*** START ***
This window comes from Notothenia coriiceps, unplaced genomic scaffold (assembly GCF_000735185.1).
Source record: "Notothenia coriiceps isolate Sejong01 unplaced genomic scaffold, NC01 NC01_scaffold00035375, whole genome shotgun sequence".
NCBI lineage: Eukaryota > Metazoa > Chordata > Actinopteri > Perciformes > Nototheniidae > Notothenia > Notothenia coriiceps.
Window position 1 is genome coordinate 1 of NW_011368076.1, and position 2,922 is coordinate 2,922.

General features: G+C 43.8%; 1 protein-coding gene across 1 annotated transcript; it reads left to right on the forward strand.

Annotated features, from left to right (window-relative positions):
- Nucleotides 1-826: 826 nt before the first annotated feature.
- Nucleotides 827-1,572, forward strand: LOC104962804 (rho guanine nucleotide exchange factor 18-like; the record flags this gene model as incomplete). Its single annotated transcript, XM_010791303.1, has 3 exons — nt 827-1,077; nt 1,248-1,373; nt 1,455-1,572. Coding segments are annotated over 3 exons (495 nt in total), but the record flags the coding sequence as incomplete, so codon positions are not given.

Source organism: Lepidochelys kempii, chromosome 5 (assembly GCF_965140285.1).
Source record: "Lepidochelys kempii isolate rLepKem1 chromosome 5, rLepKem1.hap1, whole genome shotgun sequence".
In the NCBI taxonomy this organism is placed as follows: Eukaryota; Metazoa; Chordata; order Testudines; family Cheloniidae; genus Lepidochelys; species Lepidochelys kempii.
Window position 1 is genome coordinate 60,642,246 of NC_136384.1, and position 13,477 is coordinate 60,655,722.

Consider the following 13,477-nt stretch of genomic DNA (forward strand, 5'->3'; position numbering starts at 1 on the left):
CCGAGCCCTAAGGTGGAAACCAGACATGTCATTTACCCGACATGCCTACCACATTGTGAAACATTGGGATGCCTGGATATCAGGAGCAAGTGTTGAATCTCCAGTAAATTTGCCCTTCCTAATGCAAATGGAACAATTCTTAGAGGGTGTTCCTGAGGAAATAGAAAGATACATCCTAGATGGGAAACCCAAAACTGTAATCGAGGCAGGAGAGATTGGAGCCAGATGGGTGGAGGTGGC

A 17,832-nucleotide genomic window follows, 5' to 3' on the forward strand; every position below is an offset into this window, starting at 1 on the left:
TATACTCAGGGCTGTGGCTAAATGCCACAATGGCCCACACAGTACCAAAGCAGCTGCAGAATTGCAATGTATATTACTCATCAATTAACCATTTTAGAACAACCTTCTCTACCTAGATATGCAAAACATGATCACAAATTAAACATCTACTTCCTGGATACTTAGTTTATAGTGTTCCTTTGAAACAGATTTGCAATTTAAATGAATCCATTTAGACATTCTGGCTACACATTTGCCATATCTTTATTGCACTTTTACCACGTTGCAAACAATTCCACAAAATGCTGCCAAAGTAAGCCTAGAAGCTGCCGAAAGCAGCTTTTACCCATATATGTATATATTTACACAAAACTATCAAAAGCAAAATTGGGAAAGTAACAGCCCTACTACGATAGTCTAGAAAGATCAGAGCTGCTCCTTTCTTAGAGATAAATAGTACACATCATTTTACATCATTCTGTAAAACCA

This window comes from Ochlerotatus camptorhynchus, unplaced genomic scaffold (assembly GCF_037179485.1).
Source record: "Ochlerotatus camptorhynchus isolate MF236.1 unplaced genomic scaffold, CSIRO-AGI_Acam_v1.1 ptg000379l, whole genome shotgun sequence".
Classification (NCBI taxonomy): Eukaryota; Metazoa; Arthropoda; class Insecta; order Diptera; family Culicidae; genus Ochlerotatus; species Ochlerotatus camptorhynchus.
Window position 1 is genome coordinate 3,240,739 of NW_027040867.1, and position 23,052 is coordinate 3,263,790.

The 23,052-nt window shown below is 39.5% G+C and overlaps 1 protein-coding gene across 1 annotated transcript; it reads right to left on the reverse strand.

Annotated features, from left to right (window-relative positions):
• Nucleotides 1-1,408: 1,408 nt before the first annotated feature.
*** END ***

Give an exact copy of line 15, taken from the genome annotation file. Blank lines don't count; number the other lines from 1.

A 17,832-nucleotide genomic window follows, 5' to 3' on the forward strand; every position below is an offset into this window, starting at 1 on the left: